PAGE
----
Essentially the central bank must restore the balance between supply and demand such that there is sufficient slack in the economy to ease wage and price pressures. To achieve a soft landing, the central bank must pursue this goal gradually so that the growth rate slows below trend rather than crashes into recession with output falling and unemployment rising rapidly.
Of course, this is easier said than done.
With first quarter earnings mostly behind us, what are your expectations for the remainder of the year? Do you expect negative earnings revisions from here?
We do expect earnings growth expectations to be revised downwards but overall earnings to remain positive especially for Small and Mid Cap companies. They are generally more domestically biased and therefore protected from a strong dollar. Domestic demand is still strong, but it is becoming patchy, necessitating skilled management.
Strong nominal growth of revenues should allow companies to leverage fixed costs and earnings growth, even if that growth is lower than current expectations.
In which US Small and Mid Cap sectors or industries do you expect to see the strongest potential positive revisions? Which might see earnings revised downward?
Semiconductors – Demand and margins remain strong.
Healthcare – Some areas previously impacted by labor shortages are improving.
In general, we are more favorably disposed to a commercial spending cycle in which budgets have been approved, money must get spent or lost and the reaction time to a changing economic environment tends to be slower. This can also include infrastructure, municipal spending and commercial construction.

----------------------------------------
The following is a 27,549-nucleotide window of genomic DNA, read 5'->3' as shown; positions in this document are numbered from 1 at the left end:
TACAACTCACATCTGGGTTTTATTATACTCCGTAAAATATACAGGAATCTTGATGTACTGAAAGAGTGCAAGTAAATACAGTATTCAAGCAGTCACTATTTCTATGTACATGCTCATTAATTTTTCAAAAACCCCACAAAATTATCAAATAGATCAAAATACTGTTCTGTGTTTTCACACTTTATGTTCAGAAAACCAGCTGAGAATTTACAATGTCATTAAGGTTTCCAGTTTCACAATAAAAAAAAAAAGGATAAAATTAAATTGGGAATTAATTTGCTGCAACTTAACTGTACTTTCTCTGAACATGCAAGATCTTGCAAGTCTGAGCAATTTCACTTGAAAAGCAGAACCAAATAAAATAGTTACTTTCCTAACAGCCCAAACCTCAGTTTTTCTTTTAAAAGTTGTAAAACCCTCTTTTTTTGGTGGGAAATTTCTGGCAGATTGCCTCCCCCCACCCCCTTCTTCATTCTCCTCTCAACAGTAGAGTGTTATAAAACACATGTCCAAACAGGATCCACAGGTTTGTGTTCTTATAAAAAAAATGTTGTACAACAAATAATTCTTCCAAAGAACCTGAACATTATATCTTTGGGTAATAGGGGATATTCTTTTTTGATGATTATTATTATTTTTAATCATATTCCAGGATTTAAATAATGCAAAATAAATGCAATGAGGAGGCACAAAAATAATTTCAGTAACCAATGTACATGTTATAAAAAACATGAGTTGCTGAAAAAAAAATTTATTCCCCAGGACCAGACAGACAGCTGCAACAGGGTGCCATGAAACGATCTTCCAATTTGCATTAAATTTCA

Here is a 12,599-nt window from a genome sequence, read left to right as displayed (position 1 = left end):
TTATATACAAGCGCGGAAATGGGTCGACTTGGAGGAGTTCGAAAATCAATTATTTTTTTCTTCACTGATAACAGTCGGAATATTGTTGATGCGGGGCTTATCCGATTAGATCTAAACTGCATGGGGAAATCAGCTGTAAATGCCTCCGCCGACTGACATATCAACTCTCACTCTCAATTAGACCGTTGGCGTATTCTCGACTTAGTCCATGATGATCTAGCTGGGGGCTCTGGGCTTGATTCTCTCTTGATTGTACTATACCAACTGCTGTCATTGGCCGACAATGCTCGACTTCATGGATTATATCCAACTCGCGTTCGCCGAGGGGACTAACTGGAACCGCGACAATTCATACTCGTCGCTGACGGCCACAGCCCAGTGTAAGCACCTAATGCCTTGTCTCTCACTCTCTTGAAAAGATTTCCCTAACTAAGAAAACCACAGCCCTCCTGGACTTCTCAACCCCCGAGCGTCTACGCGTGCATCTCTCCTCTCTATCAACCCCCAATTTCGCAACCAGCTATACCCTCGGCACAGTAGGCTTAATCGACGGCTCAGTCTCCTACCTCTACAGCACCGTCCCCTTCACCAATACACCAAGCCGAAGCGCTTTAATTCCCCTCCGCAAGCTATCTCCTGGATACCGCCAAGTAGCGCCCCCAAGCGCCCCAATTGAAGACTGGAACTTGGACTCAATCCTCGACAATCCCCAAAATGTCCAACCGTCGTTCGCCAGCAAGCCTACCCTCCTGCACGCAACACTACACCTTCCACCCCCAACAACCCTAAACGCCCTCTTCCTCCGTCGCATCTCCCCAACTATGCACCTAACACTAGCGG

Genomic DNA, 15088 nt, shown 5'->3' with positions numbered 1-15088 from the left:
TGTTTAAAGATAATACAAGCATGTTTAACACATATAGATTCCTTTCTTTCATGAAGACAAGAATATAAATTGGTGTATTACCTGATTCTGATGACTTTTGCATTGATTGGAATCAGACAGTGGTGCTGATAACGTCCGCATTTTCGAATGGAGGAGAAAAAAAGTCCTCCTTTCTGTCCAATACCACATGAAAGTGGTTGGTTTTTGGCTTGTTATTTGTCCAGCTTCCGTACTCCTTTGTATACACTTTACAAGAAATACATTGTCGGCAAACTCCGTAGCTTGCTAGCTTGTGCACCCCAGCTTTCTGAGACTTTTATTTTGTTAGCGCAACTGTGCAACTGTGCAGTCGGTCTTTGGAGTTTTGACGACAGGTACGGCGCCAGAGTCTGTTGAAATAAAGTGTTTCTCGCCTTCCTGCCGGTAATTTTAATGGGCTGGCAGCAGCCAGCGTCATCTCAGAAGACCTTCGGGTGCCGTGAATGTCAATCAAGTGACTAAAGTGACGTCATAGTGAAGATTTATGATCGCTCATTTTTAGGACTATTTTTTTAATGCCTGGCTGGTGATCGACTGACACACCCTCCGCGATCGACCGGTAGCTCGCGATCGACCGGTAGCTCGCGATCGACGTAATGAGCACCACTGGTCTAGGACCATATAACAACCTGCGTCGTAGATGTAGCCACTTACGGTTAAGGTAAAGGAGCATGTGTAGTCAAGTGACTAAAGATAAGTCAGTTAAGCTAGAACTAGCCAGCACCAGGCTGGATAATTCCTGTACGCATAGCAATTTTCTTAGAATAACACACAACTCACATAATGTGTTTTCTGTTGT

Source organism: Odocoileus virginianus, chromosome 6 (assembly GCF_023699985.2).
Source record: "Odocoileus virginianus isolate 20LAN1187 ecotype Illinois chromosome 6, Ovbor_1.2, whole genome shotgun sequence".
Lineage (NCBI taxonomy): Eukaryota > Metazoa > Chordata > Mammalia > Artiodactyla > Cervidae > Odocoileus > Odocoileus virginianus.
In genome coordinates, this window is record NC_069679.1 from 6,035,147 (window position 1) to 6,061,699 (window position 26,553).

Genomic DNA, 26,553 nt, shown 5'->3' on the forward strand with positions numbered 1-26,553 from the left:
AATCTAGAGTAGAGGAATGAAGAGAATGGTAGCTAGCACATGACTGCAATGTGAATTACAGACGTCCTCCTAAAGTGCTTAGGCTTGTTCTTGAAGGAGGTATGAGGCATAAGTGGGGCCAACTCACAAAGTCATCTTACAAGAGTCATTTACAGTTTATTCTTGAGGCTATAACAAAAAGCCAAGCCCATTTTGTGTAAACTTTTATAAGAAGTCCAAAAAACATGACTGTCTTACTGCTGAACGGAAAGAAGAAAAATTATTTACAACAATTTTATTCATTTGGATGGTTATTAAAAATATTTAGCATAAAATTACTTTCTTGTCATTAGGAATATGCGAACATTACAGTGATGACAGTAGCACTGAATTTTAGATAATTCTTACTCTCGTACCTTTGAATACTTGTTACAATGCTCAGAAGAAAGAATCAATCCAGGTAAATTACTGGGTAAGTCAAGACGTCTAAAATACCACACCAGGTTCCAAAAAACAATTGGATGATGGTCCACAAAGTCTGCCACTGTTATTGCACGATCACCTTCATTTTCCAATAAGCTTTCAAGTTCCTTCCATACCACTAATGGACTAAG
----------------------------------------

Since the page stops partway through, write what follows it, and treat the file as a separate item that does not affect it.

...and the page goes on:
Consumer discretionary – A combination of peak margins and difficult inventory management in the face of changing demand will impact earnings negatively. This industry has benefited from lean inventories because of supply chain issues, strong consumers who received mailbox money and easy comparisons. All of these factors are changing.
The debate on how much economic news is already discounted in the market persists. There are certain areas of the market, including some cyclical stocks, that are trading at trough valuations and yet have continued to see positive earnings revisions. How these sectors behave when earnings begin to rebase will be a good indication of what is priced in.
We do not expect a financial crisis given the strong balance sheets of both corporations and consumers. Moreover, there is a willingness of governments and central banks to operate with excessive leverage across the developed world.
US companies are currently functioning in an environment that few managers have witnessed before. Generally, there is strong demand, but an unfortunate bedfellow is high-cost inflation. The need for superior stock picking skills will be much more prominent in the future as compared to past years, when markets rose strongly in an era of easy money.
The views and opinions contained herein are those of Schroders’ investment teams and/or Economics Group, and do not necessarily represent Schroder Investment Management North America Inc.’s house views. These views are subject to change. This information is intended to be for information purposes only and it is not intended as promotional material in any respect.